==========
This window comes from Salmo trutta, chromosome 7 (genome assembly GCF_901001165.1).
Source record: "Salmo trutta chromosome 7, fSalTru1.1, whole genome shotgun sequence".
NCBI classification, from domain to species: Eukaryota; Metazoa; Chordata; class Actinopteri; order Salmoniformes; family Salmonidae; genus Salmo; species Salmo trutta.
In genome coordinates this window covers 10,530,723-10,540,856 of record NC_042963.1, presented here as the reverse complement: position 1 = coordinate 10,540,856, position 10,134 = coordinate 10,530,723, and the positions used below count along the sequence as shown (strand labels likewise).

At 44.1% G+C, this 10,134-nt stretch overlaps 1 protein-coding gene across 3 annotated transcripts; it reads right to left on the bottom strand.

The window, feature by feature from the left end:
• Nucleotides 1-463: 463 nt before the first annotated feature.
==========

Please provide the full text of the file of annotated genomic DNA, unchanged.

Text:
This window comes from Salmo trutta, chromosome 7 (genome assembly GCF_901001165.1).
Source record: "Salmo trutta chromosome 7, fSalTru1.1, whole genome shotgun sequence".
NCBI classification, from domain to species: Eukaryota; Metazoa; Chordata; class Actinopteri; order Salmoniformes; family Salmonidae; genus Salmo; species Salmo trutta.
In genome coordinates this window covers 10,530,723-10,540,856 of record NC_042963.1, presented here as the reverse complement: position 1 = coordinate 10,540,856, position 10,134 = coordinate 10,530,723, and the positions used below count along the sequence as shown (strand labels likewise).

At 44.1% G+C, this 10,134-nt stretch overlaps 1 protein-coding gene across 3 annotated transcripts; it reads right to left on the bottom strand.

The window, feature by feature from the left end:
• Nucleotides 1-463: 463 nt before the first annotated feature.